Dental nerve injury
Dental nerve injury
Injury to the IAN or other nerve can occur due to wisdom tooth extraction, implant placement, root canal, or even injection of the anesthetic. A consent form with IAN (or other nerve) injury and results of said injury for these procedures should be signed by both patient and dentist. Nerve damage in dentistry by Pogrel is a nice article.
It should never be said that “this never happens” or “numbness almost always go away”. It is a known risk and just leave it at that.
Dental nerve injury tests
Steps after dental nerve injury occurs – all signs or symptoms (eg, pain, altered sensation, numbness) should be documented. Both subjective and objective sensory tests can be employed to document and evaluate injuries. There are two basic categories of tests: mechanoceptive (response to mechanical pressure or distortion) and nociceptive (perception of pain).
- Pin prick test to document extent of paresthesia and mark with marker.
- Other mechanoceptive tests include static light touch, two-point discrimination, and brush-stroke direction.
- Thermal testing is nociceptive test
- Take a photo of area(s) of neurosensory deficit that is mapped
- Taste loss tested with salt or sugar on cotton swab
- Detailed documentation of all testing and conversations
- Repeat tests on opposite for comparison
- Referral to someone with more experience with paresthesia like OS in first few weeks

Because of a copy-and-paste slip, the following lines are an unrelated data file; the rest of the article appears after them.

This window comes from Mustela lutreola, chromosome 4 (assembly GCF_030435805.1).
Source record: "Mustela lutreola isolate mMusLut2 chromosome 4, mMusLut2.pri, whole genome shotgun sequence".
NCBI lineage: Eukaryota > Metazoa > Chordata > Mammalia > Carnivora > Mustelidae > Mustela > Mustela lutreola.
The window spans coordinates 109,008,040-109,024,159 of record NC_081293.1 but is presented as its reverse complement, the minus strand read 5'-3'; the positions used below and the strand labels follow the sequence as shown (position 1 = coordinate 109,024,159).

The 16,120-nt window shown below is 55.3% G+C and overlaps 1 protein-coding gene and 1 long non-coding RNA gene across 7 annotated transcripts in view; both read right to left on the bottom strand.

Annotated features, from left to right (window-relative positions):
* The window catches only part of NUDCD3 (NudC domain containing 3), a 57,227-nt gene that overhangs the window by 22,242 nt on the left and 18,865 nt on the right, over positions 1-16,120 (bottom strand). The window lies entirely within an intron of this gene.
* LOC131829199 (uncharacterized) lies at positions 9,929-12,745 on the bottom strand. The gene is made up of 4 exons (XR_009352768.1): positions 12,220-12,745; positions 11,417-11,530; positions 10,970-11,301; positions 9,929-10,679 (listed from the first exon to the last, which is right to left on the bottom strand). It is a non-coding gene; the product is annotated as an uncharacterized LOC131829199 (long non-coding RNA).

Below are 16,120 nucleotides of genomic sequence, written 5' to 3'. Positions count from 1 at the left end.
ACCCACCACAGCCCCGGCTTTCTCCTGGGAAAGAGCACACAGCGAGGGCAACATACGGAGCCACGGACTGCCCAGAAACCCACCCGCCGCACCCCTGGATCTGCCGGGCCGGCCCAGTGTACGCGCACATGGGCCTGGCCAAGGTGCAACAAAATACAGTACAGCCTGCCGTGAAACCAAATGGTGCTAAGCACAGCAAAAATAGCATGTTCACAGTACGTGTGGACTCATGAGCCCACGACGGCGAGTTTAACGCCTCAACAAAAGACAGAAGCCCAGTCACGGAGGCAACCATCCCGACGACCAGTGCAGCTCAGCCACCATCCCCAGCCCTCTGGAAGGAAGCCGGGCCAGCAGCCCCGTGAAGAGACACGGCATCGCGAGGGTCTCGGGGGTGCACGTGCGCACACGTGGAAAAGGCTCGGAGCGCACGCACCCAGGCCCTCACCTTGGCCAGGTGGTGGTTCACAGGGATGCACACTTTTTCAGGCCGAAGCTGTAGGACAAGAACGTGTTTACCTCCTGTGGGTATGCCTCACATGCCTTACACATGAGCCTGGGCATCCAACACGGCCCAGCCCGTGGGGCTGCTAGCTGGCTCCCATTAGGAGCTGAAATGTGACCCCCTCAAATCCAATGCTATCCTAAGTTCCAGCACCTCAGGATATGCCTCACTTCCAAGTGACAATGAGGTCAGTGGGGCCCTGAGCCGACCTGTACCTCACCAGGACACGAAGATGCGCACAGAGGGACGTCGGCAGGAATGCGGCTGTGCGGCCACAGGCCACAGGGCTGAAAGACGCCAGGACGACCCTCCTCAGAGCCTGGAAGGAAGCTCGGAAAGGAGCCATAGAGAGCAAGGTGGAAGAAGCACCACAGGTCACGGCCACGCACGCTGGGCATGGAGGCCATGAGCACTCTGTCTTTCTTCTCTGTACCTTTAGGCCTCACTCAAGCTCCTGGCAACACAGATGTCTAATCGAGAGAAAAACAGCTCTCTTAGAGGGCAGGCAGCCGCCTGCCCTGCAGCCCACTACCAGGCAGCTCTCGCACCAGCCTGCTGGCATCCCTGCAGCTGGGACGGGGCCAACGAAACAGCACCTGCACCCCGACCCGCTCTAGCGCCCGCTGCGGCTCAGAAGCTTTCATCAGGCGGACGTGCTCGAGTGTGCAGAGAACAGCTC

- If watching on own repeat steps 1-7 at each visit
- Never assume everything is OK. Follow up until know how resolved.
References for dental nerve injury
This nerve evaluation protocol pdf is a fantastic source for dentists and oral surgeons. It has an excellent flow chart for treatment.
Treatment of Nerve damage from Root canal therapy
The nerve damage occurs for different reasons and the treatments depend on the matter of injury. If the damage occurs due to sealer around the nerve treat ASAP, as in a matter of hours. Pogrel JADA 2007 shows treatment within 48 hours can stop any permanent damage from occurring. Nerve damage results in dysethesia in around 30% for root canal sealer injuries. If we do not remove the sealer soon the damage is permanent. If damage is from files or other chemicals, the results are much better and surgery is not indicated. Pogrel AGD Gen Dent 2017
If this occurs, then go to the references in Gluskin JADA 2020 and look for OMFS that can do decompression surgery. Another resource would be Sonneveld 2021.
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